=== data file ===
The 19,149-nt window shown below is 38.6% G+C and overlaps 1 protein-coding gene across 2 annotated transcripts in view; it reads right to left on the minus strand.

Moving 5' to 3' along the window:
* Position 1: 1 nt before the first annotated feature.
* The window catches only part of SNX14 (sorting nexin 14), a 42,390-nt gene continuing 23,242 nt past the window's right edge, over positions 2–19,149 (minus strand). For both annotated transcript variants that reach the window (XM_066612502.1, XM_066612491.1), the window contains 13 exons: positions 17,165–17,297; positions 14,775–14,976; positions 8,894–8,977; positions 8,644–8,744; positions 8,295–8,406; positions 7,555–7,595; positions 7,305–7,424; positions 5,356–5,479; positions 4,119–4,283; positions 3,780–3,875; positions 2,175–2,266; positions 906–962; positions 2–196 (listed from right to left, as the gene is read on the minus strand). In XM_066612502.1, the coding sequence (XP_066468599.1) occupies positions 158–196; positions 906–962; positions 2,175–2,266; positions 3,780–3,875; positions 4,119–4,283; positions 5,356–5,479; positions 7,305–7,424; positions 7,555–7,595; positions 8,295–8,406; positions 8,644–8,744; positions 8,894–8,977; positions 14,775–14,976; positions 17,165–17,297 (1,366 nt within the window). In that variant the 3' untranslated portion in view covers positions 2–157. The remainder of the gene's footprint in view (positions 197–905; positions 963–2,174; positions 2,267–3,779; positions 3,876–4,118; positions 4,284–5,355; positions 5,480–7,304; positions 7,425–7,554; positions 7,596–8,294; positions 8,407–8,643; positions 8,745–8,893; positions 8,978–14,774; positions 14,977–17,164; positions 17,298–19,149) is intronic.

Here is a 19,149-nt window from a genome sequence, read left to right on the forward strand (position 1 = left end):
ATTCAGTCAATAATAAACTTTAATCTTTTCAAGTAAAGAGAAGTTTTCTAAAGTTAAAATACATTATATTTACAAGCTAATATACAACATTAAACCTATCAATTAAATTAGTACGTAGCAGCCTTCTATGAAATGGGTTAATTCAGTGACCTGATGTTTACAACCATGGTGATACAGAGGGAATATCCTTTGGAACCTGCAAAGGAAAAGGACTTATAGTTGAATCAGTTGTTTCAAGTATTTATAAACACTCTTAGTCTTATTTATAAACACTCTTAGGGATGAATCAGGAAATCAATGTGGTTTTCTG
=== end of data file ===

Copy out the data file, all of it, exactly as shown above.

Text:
The 19,149-nt window shown below is 38.6% G+C and overlaps 1 protein-coding gene across 2 annotated transcripts in view; it reads right to left on the minus strand.

Moving 5' to 3' along the window:
* Position 1: 1 nt before the first annotated feature.
* The window catches only part of SNX14 (sorting nexin 14), a 42,390-nt gene continuing 23,242 nt past the window's right edge, over positions 2–19,149 (minus strand). For both annotated transcript variants that reach the window (XM_066612502.1, XM_066612491.1), the window contains 13 exons: positions 17,165–17,297; positions 14,775–14,976; positions 8,894–8,977; positions 8,644–8,744; positions 8,295–8,406; positions 7,555–7,595; positions 7,305–7,424; positions 5,356–5,479; positions 4,119–4,283; positions 3,780–3,875; positions 2,175–2,266; positions 906–962; positions 2–196 (listed from right to left, as the gene is read on the minus strand). In XM_066612502.1, the coding sequence (XP_066468599.1) occupies positions 158–196; positions 906–962; positions 2,175–2,266; positions 3,780–3,875; positions 4,119–4,283; positions 5,356–5,479; positions 7,305–7,424; positions 7,555–7,595; positions 8,295–8,406; positions 8,644–8,744; positions 8,894–8,977; positions 14,775–14,976; positions 17,165–17,297 (1,366 nt within the window). In that variant the 3' untranslated portion in view covers positions 2–157. The remainder of the gene's footprint in view (positions 197–905; positions 963–2,174; positions 2,267–3,779; positions 3,876–4,118; positions 4,284–5,355; positions 5,480–7,304; positions 7,425–7,554; positions 7,596–8,294; positions 8,407–8,643; positions 8,745–8,893; positions 8,978–14,774; positions 14,977–17,164; positions 17,298–19,149) is intronic.

Here is a 19,149-nt window from a genome sequence, read left to right on the forward strand (position 1 = left end):
ATTCAGTCAATAATAAACTTTAATCTTTTCAAGTAAAGAGAAGTTTTCTAAAGTTAAAATACATTATATTTACAAGCTAATATACAACATTAAACCTATCAATTAAATTAGTACGTAGCAGCCTTCTATGAAATGGGTTAATTCAGTGACCTGATGTTTACAACCATGGTGATACAGAGGGAATATCCTTTGGAACCTGCAAAGGAAAAGGACTTATAGTTGAATCAGTTGTTTCAAGTATTTATAAACACTCTTAGTCTTATTTATAAACACTCTTAGGGATGAATCAGGAAATCAATGTGGTTTTCTG